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Is Cancer Outwitting 'Personalized Medicine'?
Date:3/7/2012

By Jenifer Goodwin
HealthDay Reporter

WEDNESDAY, March 7 (HealthDay News) -- The genetic makeup of cancer cells differs significantly from region to region within a single tumor, according to new research that raises questions about the true potential of personalized cancer medicine.

With this treatment approach, doctors study a tumor's genetic makeup to determine which drugs would work best in a particular patient. But if the genetic mutations driving the cancer cells vary widely, a single tissue sample won't necessarily give the full picture.

This "targeted therapy" involves "sticking a needle into the primary tumor site and taking a small sliver of a tumor, doing a gene analysis, and creating a genetic profile of the tumor to predict how the tumor will behave," explained Dr. Dan Longo, an oncologist and deputy editor at the New England Journal of Medicine.

"What this paper tells us is that is an oversimplification of the complexity of tumors and their heterogeneity," he said. "If you look at different sites of the very same tumor and the very same person, one site might tell you a gene profile associated with a good prognosis and the other site will tell you a gene profile associated with a bad prognosis."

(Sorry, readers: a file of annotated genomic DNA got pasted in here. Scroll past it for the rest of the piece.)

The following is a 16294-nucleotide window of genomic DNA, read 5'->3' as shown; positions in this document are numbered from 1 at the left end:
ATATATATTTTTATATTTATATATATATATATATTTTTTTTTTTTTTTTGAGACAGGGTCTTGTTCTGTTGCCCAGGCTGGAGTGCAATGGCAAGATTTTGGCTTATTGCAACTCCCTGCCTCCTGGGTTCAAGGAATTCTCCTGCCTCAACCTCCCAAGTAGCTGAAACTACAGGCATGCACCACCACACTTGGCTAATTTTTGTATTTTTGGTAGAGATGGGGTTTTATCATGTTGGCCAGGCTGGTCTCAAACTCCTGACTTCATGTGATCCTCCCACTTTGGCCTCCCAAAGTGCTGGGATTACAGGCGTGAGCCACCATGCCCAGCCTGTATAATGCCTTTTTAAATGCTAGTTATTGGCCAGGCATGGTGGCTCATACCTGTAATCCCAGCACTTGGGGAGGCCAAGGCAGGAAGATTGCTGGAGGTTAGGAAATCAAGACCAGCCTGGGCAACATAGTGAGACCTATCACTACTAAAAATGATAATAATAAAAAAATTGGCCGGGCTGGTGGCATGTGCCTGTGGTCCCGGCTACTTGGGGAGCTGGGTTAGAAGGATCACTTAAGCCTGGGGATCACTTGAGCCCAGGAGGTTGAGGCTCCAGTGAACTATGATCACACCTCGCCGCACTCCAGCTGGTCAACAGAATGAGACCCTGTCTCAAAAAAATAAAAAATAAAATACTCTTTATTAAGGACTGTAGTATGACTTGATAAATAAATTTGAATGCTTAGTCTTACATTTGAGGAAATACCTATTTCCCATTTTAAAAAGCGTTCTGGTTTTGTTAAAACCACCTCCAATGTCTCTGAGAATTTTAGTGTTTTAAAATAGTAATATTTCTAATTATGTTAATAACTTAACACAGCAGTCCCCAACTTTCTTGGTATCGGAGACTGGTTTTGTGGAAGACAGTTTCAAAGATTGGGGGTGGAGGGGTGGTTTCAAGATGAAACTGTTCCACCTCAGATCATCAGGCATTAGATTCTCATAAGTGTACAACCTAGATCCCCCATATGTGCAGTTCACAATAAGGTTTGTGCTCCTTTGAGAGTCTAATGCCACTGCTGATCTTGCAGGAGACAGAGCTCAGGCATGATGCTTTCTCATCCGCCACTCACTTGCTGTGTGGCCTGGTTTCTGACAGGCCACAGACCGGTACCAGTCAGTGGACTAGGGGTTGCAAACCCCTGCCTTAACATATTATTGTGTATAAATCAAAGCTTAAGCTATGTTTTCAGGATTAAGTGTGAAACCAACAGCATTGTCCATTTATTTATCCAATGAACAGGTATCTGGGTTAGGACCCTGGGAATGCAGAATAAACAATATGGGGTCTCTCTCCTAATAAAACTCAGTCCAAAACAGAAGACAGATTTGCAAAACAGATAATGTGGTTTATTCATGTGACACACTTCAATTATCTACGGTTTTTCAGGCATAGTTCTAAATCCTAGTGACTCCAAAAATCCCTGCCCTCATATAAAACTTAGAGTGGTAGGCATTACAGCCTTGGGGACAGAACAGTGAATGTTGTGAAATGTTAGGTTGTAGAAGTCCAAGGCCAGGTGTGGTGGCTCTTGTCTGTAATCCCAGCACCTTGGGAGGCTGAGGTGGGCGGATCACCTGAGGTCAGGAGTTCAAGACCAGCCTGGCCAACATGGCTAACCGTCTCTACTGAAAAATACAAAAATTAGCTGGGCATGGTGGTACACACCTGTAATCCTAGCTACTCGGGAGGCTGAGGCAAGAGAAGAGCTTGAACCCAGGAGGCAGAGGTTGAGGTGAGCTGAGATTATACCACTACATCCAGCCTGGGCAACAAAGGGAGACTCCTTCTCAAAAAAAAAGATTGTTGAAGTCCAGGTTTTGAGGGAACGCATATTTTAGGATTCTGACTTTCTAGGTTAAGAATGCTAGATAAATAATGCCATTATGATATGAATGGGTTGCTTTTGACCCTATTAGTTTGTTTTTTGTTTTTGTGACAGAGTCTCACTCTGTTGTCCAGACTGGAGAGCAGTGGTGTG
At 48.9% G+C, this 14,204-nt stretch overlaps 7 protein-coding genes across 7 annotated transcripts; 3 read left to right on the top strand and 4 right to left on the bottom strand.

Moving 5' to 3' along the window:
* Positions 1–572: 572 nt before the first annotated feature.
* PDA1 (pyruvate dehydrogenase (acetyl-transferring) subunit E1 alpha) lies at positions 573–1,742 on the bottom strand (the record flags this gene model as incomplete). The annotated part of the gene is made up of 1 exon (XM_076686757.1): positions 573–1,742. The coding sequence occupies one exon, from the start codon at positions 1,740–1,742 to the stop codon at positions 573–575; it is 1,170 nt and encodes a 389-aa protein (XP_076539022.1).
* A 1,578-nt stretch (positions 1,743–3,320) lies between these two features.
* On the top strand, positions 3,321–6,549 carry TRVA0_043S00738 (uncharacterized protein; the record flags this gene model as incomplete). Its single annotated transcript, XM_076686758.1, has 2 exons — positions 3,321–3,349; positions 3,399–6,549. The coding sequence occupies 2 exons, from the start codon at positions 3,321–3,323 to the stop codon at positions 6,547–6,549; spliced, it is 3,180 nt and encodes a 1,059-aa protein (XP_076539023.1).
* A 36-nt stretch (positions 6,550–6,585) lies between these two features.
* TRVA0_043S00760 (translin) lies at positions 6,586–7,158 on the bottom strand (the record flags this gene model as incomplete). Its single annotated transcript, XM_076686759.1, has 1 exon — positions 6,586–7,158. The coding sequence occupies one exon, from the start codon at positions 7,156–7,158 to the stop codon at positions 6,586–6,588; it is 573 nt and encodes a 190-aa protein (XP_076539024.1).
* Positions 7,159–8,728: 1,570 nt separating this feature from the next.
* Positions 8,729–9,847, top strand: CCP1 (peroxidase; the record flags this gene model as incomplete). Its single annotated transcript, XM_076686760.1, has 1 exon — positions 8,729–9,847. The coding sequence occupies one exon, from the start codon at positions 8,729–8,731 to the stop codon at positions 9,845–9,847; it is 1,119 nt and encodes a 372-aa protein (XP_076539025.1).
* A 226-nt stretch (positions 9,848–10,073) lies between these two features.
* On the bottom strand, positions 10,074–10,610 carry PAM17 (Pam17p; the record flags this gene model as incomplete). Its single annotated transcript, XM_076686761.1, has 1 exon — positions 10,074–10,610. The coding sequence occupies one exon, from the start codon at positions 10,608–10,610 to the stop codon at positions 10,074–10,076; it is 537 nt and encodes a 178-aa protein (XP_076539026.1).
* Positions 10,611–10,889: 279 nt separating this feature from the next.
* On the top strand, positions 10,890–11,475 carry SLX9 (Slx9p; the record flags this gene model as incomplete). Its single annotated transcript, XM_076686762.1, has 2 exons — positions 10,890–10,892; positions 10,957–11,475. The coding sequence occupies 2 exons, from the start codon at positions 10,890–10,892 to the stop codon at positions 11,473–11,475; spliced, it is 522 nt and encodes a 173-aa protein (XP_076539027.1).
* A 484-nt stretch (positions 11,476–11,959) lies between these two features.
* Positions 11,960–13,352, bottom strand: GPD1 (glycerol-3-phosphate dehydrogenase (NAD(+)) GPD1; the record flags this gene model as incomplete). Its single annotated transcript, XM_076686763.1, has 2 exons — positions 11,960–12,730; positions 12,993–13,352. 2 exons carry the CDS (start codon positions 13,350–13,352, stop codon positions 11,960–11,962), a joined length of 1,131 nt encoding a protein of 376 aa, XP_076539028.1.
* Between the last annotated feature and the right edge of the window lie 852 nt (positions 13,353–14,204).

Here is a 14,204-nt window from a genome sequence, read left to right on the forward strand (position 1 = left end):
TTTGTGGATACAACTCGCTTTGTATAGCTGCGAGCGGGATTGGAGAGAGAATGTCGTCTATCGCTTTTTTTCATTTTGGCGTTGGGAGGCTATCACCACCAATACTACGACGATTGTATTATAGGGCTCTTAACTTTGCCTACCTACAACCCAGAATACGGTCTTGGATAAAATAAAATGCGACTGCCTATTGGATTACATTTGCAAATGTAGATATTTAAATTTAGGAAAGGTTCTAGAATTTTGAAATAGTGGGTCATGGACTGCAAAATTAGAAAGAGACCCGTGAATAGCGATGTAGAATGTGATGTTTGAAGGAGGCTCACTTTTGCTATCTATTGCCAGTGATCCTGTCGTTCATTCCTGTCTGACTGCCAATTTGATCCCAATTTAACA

Longo wrote an editorial accompanying the new study, published in the March 8 issue of the New England Journal of Medicine.

In the study, scientists from Cancer Research UK London Research Institute took 13 biopsies, or tissue samples, from a patient whose kidney cancer had spread. The biopsies were from eight regions of the kidney tumor and four tumors in the chest and lungs.

Researchers also took normal tissue, sequenced the patient's genome and compared that to what they found in the biopsies.

Genetic analysis turned up 128 mutations in the tumors. But only about one-third, or about 40 of those mutations, were present in all of the biopsies.

"The majority
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